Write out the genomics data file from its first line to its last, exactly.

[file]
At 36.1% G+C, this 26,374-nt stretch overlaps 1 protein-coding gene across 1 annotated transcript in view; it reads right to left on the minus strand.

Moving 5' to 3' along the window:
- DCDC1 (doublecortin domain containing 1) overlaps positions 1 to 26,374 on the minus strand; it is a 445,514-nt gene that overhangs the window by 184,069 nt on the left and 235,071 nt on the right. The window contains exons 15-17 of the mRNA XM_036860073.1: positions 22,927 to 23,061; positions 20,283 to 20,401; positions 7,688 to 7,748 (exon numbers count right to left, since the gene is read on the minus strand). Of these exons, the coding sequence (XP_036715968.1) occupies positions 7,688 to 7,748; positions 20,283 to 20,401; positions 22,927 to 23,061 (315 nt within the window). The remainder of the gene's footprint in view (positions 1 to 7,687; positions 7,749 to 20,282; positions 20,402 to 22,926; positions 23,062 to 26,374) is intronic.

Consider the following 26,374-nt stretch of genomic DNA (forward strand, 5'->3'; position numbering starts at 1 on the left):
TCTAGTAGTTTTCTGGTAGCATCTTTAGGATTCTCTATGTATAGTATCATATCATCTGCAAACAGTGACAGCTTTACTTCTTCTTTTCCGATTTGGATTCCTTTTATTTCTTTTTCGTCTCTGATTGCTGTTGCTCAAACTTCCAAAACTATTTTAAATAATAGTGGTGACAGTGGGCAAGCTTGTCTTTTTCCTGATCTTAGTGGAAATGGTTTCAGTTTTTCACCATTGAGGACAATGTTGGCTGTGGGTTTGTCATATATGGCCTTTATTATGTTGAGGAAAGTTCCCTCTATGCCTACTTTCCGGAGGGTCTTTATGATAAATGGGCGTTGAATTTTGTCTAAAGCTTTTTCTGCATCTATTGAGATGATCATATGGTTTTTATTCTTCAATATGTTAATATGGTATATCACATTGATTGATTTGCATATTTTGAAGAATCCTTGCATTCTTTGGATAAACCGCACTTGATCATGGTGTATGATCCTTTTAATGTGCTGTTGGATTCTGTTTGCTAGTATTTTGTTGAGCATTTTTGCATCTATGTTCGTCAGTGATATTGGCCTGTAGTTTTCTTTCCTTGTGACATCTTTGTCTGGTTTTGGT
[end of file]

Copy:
At 36.1% G+C, this 26,374-nt stretch overlaps 1 protein-coding gene across 1 annotated transcript in view; it reads right to left on the minus strand.

Moving 5' to 3' along the window:
- DCDC1 (doublecortin domain containing 1) overlaps positions 1 to 26,374 on the minus strand; it is a 445,514-nt gene that overhangs the window by 184,069 nt on the left and 235,071 nt on the right. The window contains exons 15-17 of the mRNA XM_036860073.1: positions 22,927 to 23,061; positions 20,283 to 20,401; positions 7,688 to 7,748 (exon numbers count right to left, since the gene is read on the minus strand). Of these exons, the coding sequence (XP_036715968.1) occupies positions 7,688 to 7,748; positions 20,283 to 20,401; positions 22,927 to 23,061 (315 nt within the window). The remainder of the gene's footprint in view (positions 1 to 7,687; positions 7,749 to 20,282; positions 20,402 to 22,926; positions 23,062 to 26,374) is intronic.

Consider the following 26,374-nt stretch of genomic DNA (forward strand, 5'->3'; position numbering starts at 1 on the left):
TCTAGTAGTTTTCTGGTAGCATCTTTAGGATTCTCTATGTATAGTATCATATCATCTGCAAACAGTGACAGCTTTACTTCTTCTTTTCCGATTTGGATTCCTTTTATTTCTTTTTCGTCTCTGATTGCTGTTGCTCAAACTTCCAAAACTATTTTAAATAATAGTGGTGACAGTGGGCAAGCTTGTCTTTTTCCTGATCTTAGTGGAAATGGTTTCAGTTTTTCACCATTGAGGACAATGTTGGCTGTGGGTTTGTCATATATGGCCTTTATTATGTTGAGGAAAGTTCCCTCTATGCCTACTTTCCGGAGGGTCTTTATGATAAATGGGCGTTGAATTTTGTCTAAAGCTTTTTCTGCATCTATTGAGATGATCATATGGTTTTTATTCTTCAATATGTTAATATGGTATATCACATTGATTGATTTGCATATTTTGAAGAATCCTTGCATTCTTTGGATAAACCGCACTTGATCATGGTGTATGATCCTTTTAATGTGCTGTTGGATTCTGTTTGCTAGTATTTTGTTGAGCATTTTTGCATCTATGTTCGTCAGTGATATTGGCCTGTAGTTTTCTTTCCTTGTGACATCTTTGTCTGGTTTTGGT